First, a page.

Using photo editing software can seem a little daunting. So many menus, buttons, drop downs and tools.
However, if you are just looking to improve your photographs rather than create complex blends and multiple layers, then there are just a few easy adjustments you can make that require the minimum of time and effort.
When you take a photograph digitally the resultant file has lots of information. That information may not be presented in the best way possible for viewing and it’s up to us, as photographers, to bring the best out of that information.
Photo editing suites have a range of adjustments that affect the whole picture which we can use to better present the available information in a way that matches our original vision when taking the shot.
These adjustments take shots from lacklustre and flat to dynamic and colourful. They can make images pop and help retrieve the scene that attracted us in the first place.
The opening screen for Photoshop looks like the one above, but many editors will be similar.
The part we are interested in at the moment is on the right and labelled “add an adjustment”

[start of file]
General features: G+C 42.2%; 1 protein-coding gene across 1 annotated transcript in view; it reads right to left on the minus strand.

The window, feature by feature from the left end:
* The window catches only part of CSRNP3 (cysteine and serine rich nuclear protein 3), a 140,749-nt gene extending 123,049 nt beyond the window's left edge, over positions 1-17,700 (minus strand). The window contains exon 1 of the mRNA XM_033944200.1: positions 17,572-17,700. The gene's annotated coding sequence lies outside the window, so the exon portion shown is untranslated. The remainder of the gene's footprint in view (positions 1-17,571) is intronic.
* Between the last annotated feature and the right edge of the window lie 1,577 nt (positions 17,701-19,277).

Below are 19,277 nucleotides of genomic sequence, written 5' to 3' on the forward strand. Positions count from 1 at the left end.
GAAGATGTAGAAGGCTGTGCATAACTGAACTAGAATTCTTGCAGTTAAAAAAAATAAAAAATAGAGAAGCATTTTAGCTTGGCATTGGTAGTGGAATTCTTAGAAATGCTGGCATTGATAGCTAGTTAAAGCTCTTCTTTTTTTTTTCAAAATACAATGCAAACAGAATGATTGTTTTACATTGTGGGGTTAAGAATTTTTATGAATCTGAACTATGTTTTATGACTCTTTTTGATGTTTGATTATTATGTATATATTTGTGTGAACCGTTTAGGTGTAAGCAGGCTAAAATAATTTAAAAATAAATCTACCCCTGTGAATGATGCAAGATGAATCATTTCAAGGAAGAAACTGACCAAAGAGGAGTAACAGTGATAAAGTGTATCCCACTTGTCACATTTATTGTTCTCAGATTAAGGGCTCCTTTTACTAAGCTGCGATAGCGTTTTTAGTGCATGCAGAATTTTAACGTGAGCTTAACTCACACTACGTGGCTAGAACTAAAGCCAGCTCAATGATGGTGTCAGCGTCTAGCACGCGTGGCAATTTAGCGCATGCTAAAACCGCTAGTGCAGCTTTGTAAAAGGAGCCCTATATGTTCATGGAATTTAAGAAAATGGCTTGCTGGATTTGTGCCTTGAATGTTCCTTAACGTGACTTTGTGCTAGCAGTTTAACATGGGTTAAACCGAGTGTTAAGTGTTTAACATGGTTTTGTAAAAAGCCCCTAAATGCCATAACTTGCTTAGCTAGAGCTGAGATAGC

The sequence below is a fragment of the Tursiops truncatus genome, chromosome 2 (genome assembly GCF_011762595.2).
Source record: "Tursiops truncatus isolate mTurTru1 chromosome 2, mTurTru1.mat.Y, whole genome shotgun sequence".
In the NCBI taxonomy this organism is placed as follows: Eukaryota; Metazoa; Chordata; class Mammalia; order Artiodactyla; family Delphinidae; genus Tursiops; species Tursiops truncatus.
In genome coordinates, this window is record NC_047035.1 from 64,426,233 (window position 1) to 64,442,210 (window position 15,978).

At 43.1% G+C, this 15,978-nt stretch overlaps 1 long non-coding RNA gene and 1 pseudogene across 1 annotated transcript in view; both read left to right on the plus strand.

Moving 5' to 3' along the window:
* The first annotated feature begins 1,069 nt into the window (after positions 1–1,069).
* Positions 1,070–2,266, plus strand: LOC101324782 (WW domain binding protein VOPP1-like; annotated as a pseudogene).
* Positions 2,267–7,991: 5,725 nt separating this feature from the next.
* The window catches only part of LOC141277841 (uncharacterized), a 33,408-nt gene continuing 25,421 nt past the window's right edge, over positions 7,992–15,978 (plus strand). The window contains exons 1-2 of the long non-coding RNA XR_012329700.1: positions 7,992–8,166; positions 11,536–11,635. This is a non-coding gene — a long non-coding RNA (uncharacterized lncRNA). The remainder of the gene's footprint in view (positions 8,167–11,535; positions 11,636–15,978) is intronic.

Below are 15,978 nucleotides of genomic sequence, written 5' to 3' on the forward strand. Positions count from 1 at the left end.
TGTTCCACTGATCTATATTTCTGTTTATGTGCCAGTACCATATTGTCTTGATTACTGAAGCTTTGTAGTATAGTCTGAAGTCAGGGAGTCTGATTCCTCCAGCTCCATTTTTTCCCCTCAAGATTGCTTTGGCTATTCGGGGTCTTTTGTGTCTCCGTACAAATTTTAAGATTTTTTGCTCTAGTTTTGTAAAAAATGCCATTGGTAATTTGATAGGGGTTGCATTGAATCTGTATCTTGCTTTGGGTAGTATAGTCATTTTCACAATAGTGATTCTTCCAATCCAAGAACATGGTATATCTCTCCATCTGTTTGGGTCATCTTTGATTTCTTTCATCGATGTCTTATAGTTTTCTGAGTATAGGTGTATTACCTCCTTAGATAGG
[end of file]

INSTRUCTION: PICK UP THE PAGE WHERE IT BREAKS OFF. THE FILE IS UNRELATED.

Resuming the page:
You will see a collection of icons in this box, each of which has a different function.
The best way of finding out what they do is to try using them on one of your shots. Choose one that is nicely in focus but perhaps seems dull, dark or washed out.
To open your picture, go to File in the top left corner and choose open in the drop down box. You will see the files on your computer to choose from. Click on one and it will open in the working space.
The picture above is obviously too dark. The shot was taken on automatic and the camera was fooled into underexposing by the bright white of the daisy petals.
There are three ways we can adjust this image. The most obvious is to alter exposure. This is found under the the fourth icon of the top row in photoshop. It’s icon is a square split diagonally, half white, half black. Hover over any icon with your mouse to see what the adjustment is called.
Clicking on the icon will bring a pop up dialogue box into your working space. For this picture, I moved the exposure slider to almost 1.5. I was careful not to make the petals over white or “blown out” as you still want to see the details.
For pictures that are too dark, you increase the exposure, for those that are too light you will need to decrease the exposure.